Punishment of an employee by an employer for engaging in legally protected activity such as making a complaint of harassment or participating in workplace investigations. Retaliation can include any negative job action, such as demotion, discipline, firing, salary reduction, or job or shift reassignment.Category: Employment Law & HR → Employee RightsCategory: Employment Law & HR → Human Resources
Nolo’s Plain-English Law Dictionary. Gerald N. Hill, Kathleen Thompson Hill. 2009.
USAIn the employment context, taking adverse employment action against an employee because they engaged in certain activity protected by law. Conduct constituting protected activity varies by statute. Some examples include:•Lodging an internal complaint alleging discriminatory or other unlawful conduct by the employer.•Filing an administrative complaint or lawsuit alleging discriminatory or other unlawful conduct by the employer.•Whistleblowing.•Testifying in opposition to alleged unlawful activity by an employer.An adverse employment action sufficient to support a retaliation claim varies by jurisdiction and statute, but typically includes:•Termination of employment.•Demotion.•Reduction of work hours.•Reassignment to a less desirable position or duties.Federal laws prohibiting retaliation include:•Section 1981 of the Civil Rights Act of 1866 (Section 1981) (42 U.S.C. § 1981).• Uniformed Services Employment and Reemployment Rights Act of 1994 (USERRA) (38 U.S.C. § 4311).Many state statutes regulating the employment relationship also prohibit retaliation by employers.For more information, see Practice Note, Retaliation (www.practicallaw.com/5-501-1430).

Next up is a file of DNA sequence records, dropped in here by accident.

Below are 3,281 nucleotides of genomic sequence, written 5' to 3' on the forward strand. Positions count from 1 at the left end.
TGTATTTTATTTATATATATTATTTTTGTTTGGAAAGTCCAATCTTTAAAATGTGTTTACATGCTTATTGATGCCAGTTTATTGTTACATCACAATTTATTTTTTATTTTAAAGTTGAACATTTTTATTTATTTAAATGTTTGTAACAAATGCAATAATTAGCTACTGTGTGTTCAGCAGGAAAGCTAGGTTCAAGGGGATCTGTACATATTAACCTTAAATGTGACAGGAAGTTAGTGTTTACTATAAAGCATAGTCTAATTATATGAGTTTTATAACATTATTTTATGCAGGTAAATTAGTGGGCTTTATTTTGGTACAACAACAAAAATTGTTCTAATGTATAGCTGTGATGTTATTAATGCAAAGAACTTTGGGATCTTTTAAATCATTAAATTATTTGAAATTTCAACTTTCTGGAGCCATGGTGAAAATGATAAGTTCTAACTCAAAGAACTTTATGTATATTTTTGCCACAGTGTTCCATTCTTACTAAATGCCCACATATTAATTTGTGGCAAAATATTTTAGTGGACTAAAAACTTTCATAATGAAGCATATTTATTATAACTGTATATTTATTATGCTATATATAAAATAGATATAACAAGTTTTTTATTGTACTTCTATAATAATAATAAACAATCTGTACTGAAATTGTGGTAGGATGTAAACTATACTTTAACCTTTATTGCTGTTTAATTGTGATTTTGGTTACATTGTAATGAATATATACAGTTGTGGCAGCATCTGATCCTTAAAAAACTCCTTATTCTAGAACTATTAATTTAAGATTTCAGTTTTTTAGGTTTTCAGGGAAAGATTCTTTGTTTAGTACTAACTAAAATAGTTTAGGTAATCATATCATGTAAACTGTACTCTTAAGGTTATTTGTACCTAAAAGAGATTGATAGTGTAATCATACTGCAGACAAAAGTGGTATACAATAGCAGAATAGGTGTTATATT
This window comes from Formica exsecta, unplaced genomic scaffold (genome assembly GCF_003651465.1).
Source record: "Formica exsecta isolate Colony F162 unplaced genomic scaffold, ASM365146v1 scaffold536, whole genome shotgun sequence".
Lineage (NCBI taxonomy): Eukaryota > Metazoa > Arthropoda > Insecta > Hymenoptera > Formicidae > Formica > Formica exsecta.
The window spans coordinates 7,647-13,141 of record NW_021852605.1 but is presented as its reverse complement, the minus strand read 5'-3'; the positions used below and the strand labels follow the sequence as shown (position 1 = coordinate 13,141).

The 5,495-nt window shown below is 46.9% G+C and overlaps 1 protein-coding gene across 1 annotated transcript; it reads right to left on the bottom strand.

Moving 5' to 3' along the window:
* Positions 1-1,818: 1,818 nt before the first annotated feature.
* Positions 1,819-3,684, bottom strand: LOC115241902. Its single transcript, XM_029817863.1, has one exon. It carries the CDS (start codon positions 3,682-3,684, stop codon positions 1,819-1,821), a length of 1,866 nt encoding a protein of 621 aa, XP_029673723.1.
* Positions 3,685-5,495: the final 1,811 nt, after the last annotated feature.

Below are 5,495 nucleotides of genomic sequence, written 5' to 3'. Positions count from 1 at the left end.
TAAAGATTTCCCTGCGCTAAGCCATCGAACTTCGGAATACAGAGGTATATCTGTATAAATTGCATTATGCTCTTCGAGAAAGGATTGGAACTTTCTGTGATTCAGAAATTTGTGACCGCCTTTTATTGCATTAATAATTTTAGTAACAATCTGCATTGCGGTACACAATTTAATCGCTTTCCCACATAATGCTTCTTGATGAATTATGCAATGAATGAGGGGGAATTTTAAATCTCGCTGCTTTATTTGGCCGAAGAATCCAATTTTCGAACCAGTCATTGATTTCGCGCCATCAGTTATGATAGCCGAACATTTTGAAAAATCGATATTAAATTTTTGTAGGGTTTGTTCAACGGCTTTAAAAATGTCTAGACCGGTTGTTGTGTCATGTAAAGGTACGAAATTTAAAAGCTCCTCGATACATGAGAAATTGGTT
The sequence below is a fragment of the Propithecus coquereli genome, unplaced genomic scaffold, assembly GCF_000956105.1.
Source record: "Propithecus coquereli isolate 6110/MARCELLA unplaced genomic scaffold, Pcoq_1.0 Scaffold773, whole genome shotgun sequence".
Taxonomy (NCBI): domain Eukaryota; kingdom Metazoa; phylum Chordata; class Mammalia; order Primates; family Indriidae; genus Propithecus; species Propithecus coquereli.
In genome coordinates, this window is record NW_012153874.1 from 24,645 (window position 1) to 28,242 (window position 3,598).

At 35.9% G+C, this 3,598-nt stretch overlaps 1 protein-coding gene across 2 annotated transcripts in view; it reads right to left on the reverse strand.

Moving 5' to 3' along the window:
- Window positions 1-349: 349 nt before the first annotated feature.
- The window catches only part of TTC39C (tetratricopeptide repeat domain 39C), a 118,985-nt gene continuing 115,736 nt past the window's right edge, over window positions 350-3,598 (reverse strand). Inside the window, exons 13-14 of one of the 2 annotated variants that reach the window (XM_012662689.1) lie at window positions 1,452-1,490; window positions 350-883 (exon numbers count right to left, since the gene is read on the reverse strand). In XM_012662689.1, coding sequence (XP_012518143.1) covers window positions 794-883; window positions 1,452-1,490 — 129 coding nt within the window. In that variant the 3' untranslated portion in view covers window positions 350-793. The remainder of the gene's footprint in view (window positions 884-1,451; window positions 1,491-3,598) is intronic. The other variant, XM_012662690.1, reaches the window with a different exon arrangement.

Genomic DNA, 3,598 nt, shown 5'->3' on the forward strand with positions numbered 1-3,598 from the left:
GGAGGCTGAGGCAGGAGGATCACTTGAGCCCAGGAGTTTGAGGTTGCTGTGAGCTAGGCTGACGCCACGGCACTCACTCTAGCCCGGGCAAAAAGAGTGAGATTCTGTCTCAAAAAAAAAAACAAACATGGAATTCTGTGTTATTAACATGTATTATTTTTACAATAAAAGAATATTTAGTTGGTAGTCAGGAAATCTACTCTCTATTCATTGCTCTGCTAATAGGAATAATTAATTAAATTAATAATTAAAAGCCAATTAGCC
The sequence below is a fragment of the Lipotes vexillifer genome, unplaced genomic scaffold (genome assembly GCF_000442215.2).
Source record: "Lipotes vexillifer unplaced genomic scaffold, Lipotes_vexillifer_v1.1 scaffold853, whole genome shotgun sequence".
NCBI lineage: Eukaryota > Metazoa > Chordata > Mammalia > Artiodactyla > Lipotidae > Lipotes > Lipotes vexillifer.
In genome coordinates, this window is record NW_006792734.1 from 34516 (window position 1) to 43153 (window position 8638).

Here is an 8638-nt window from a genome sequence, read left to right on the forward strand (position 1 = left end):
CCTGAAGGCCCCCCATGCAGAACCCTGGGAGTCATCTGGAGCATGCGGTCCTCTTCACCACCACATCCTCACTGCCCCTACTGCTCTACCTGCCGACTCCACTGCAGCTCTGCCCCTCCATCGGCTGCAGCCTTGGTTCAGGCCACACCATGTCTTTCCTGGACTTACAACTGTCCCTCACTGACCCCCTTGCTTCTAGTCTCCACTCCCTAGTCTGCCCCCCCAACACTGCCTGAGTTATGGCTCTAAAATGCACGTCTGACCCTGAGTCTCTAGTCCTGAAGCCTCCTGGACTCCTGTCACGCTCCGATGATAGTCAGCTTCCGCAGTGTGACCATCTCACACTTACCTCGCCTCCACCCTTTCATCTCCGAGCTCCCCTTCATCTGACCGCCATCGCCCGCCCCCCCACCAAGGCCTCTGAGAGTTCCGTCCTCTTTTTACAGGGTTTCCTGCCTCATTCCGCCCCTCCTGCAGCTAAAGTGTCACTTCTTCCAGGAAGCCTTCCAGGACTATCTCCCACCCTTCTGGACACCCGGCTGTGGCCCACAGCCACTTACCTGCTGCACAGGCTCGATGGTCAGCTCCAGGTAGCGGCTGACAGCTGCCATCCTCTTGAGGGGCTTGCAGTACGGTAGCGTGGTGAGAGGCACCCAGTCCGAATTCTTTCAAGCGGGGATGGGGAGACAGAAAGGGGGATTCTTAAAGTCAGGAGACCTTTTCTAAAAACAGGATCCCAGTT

Practical Law Dictionary. Glossary of UK, US and international legal terms. www.practicallaw.com. 2010.